I have learned over multiple rounds of this that I am not supposed to respond at all. The ideal response from the perspective of those dishing it out, is to passively accept whatever is done to me. If I question it, there can be backlash. If I respond to it with affection, or Gods help me, with anything that could be read as desire, the slapbacks can be nasty. In these situations, it is not my place to do anything active and that, frankly, makes me very cross and very unhappy. Every time I’ve tried to talk about this I’ve found that the men doing it feel it is fair for them to touch me, and not fair for me to respond. It’s a line of thought I am pretty sure is held together by our wider culture – that male access to female bodies is a right, and that active female sexuality is unpleasant. We are to be appealing and quietly manhandled and make no comment.

If you want to touch someone purely on your own terms, with no reference to what they do, or do not want, you shouldn’t be touching them at all. If touching people means nothing to you, then you should not be touching them. If you desire someone and want to touch them on those terms, you should have the decency to own it, and not gaslight them by telling them it is something else entirely.


Mammal communications

On Sunday, a heavy horse pressed his nose against the palm of my hand, and snuffled a bit. It was a moment that I found both affecting and affirming. Mammals do a lot of communicating through touch, and use touch as a part of social bonding. Most mammals are willing to touch and be touched as part of encountering and interacting with each other. Non-human mammals cheerfully extend this courtesy to humans, but we often aren’t very good at it. As mammals who have decided that we are separate from the animals, we don’t really do much touching in the normal scheme of things. Not by other mammal standards.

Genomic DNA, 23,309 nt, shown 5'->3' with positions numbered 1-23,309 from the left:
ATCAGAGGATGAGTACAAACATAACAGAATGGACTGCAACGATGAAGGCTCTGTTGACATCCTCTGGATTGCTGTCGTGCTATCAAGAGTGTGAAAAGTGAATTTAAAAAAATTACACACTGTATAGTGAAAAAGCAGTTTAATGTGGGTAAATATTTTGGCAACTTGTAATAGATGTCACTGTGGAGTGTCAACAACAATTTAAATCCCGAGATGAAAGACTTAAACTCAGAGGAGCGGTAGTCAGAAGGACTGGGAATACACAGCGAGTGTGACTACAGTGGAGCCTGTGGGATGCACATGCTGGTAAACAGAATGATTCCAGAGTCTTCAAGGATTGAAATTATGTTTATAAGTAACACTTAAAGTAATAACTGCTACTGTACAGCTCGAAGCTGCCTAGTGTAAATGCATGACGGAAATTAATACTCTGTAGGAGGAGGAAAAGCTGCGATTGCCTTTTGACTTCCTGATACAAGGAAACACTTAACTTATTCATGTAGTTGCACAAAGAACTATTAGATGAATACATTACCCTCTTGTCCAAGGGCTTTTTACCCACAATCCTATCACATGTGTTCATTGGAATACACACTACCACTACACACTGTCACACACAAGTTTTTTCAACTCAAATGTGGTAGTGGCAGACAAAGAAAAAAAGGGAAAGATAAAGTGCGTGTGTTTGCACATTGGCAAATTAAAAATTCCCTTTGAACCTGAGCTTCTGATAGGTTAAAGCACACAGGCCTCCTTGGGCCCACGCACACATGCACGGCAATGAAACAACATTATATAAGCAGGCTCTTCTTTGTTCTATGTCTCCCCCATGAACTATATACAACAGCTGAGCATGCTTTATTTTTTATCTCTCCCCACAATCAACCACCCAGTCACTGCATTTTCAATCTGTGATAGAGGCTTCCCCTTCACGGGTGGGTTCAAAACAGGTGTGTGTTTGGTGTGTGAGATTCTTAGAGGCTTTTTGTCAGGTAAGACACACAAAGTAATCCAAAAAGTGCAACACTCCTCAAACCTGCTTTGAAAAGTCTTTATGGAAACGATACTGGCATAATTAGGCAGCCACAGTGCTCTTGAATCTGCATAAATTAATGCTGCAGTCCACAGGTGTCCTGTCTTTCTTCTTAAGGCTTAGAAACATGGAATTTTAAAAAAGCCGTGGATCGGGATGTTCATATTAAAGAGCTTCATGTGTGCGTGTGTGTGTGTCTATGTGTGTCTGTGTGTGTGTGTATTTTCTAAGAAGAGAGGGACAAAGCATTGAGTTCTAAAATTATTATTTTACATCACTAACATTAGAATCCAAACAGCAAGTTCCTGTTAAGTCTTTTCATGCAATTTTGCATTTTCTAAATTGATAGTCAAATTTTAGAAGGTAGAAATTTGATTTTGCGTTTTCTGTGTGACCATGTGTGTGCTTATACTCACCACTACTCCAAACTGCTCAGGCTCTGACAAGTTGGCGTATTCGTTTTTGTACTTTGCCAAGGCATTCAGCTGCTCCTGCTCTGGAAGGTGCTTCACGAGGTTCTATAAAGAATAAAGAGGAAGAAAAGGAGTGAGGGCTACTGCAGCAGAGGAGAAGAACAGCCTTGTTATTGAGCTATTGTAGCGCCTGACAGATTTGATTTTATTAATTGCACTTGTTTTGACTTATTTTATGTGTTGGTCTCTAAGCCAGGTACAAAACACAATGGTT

When it comes to humans, the question of who is allowed to touch who, and when, is complicated, rule-laden and tends us towards non-contact. Unlike other mammals we don’t touch to communicate with each other, most of the time. And yet, there’s a great deal of information to be gleaned from whether, or how a person touches you. Touch can express kindness and affection. It can also be an expression of control, or power over. It can be withheld as a form of punishment, or as an expression of unacceptability.

Professional humans who work with animals use touch to soothe and reassure. Professional humans who work with humans do not use touch beyond what the role demands and we are collectively pretty clear that on the whole, touching in a professional context is inappropriate. Even if the other person is crying and obviously in great distress.

Most mammals seem able to embody what they’re feeling and act upon it. I have an animal body, but I have no real idea how to embody anything. I can use words, which create a distance between what I feel and whoever I might be offering it to. I can and will talk calmly about how I feel, but I find it unspeakably difficult to rock up as a mammal and let my body speak for me. I am always surprised when anyone, any other living mammal, chooses to touch me. Be that a horse, or a person. I find it easier to know what to do with the creatures, because I don’t think they judge me on the same terms. So long as I am not afraid of them and move gently, they are likely to accept me. I’ve never really worked out what the rules are for people.

Maybe it is simply that, as I am more inherently afraid of humans than most other creatures that the mammal response to fearfulness plays out just the same as it would with a dog or cat. Is it my own fear that causes other people’s hackles to rise sometimes?

I’ve been round this line of thought before, always coming back to Mary Oliver’s lines about letting the soft animal of your body love what it loves, and wondering how that could be so simple and so painfully difficult all at the same time.


Bodies in close proximity

I’m odd about matters of touch. The majority of people I prefer to have a good four feet away from me, and I hate being touched by strangers or touched unexpectedly. Where I have deep bonds with people, I am a very tactile person.